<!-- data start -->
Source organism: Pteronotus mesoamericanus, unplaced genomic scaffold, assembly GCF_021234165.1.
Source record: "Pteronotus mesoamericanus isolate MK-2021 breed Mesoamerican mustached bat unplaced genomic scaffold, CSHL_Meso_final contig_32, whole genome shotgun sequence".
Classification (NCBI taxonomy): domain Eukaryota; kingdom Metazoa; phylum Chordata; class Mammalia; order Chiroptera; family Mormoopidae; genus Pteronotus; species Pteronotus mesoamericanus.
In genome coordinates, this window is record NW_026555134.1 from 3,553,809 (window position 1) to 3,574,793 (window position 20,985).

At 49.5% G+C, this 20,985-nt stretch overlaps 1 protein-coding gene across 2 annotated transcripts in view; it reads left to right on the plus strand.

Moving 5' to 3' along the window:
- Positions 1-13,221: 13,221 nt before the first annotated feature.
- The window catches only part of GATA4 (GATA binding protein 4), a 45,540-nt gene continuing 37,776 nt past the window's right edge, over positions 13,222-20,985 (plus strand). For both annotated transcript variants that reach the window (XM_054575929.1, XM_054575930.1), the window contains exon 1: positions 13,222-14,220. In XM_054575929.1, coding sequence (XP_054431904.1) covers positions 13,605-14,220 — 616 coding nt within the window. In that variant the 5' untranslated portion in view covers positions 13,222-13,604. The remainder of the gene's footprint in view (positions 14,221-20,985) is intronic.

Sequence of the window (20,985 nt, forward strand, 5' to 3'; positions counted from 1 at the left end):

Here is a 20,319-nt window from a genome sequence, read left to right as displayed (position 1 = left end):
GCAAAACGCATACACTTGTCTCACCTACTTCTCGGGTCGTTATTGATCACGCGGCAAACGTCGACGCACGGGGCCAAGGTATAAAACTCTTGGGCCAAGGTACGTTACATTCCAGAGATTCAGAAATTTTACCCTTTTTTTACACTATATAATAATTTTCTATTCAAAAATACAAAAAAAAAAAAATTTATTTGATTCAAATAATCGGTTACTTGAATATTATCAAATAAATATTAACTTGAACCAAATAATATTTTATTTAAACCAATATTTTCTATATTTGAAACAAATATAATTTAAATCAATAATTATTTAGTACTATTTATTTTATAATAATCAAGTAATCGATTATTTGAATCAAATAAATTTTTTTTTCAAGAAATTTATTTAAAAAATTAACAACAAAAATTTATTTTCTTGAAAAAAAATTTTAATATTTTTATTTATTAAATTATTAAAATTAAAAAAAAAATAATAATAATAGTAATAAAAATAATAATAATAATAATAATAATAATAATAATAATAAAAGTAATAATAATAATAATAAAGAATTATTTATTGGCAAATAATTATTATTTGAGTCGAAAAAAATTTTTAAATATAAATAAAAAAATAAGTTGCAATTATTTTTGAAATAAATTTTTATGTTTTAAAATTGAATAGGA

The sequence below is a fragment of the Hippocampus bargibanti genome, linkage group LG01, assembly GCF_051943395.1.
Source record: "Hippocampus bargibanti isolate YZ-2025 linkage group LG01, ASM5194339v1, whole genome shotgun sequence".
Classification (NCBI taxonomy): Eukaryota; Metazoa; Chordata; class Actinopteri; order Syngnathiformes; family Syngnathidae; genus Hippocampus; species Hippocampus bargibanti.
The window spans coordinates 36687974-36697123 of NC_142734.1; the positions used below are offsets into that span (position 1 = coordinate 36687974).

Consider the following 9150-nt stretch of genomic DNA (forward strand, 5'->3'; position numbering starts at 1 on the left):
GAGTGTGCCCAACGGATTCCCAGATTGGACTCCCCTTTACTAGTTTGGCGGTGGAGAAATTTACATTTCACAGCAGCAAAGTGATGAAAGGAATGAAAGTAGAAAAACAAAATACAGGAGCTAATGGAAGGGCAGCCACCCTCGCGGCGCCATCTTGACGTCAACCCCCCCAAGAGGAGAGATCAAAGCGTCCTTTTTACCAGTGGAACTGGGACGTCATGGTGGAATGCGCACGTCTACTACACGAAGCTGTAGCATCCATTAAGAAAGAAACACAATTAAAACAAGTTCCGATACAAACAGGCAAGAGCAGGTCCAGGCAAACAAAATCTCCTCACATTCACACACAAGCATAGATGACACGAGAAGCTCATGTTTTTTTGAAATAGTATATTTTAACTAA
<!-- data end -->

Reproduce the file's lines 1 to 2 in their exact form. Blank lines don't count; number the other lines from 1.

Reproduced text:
Source organism: Pteronotus mesoamericanus, unplaced genomic scaffold, assembly GCF_021234165.1.
Source record: "Pteronotus mesoamericanus isolate MK-2021 breed Mesoamerican mustached bat unplaced genomic scaffold, CSHL_Meso_final contig_32, whole genome shotgun sequence".